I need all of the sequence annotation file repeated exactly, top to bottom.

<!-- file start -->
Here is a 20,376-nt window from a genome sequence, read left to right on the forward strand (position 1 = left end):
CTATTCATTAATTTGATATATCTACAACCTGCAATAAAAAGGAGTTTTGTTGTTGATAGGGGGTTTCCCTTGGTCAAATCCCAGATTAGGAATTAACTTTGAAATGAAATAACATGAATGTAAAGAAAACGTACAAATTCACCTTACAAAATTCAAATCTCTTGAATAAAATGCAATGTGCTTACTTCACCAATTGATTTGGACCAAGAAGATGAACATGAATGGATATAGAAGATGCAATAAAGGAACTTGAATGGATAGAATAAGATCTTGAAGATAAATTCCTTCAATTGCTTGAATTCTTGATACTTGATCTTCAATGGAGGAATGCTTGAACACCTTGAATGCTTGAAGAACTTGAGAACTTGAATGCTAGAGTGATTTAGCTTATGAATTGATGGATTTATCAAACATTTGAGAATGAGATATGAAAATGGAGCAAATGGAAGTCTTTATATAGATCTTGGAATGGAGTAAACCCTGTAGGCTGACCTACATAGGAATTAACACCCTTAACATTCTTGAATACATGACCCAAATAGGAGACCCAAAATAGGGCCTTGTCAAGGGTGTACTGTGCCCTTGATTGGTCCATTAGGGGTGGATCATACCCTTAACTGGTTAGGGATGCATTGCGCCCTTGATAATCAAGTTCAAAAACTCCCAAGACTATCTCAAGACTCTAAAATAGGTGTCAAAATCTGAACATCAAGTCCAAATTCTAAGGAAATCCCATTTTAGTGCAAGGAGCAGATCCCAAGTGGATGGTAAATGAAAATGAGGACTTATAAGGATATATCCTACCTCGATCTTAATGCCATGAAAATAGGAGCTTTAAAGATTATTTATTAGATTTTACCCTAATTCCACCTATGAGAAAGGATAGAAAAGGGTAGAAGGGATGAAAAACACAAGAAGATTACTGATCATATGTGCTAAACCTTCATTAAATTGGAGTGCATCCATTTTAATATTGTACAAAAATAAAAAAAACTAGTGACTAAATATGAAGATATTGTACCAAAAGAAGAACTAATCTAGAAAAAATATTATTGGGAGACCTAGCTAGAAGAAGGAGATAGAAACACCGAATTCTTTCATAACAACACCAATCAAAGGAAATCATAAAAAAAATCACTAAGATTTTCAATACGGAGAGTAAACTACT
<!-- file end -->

Here is a 20,376-nt window from a genome sequence, read left to right on the forward strand (position 1 = left end):
CTATTCATTAATTTGATATATCTACAACCTGCAATAAAAAGGAGTTTTGTTGTTGATAGGGGGTTTCCCTTGGTCAAATCCCAGATTAGGAATTAACTTTGAAATGAAATAACATGAATGTAAAGAAAACGTACAAATTCACCTTACAAAATTCAAATCTCTTGAATAAAATGCAATGTGCTTACTTCACCAATTGATTTGGACCAAGAAGATGAACATGAATGGATATAGAAGATGCAATAAAGGAACTTGAATGGATAGAATAAGATCTTGAAGATAAATTCCTTCAATTGCTTGAATTCTTGATACTTGATCTTCAATGGAGGAATGCTTGAACACCTTGAATGCTTGAAGAACTTGAGAACTTGAATGCTAGAGTGATTTAGCTTATGAATTGATGGATTTATCAAACATTTGAGAATGAGATATGAAAATGGAGCAAATGGAAGTCTTTATATAGATCTTGGAATGGAGTAAACCCTGTAGGCTGACCTACATAGGAATTAACACCCTTAACATTCTTGAATACATGACCCAAATAGGAGACCCAAAATAGGGCCTTGTCAAGGGTGTACTGTGCCCTTGATTGGTCCATTAGGGGTGGATCATACCCTTAACTGGTTAGGGATGCATTGCGCCCTTGATAATCAAGTTCAAAAACTCCCAAGACTATCTCAAGACTCTAAAATAGGTGTCAAAATCTGAACATCAAGTCCAAATTCTAAGGAAATCCCATTTTAGTGCAAGGAGCAGATCCCAAGTGGATGGTAAATGAAAATGAGGACTTATAAGGATATATCCTACCTCGATCTTAATGCCATGAAAATAGGAGCTTTAAAGATTATTTATTAGATTTTACCCTAATTCCACCTATGAGAAAGGATAGAAAAGGGTAGAAGGGATGAAAAACACAAGAAGATTACTGATCATATGTGCTAAACCTTCATTAAATTGGAGTGCATCCATTTTAATATTGTACAAAAATAAAAAAAACTAGTGACTAAATATGAAGATATTGTACCAAAAGAAGAACTAATCTAGAAAAAATATTATTGGGAGACCTAGCTAGAAGAAGGAGATAGAAACACCGAATTCTTTCATAACAACACCAATCAAAGGAAATCATAAAAAAAATCACTAAGATTTTCAATACGGAGAGTAAACTACT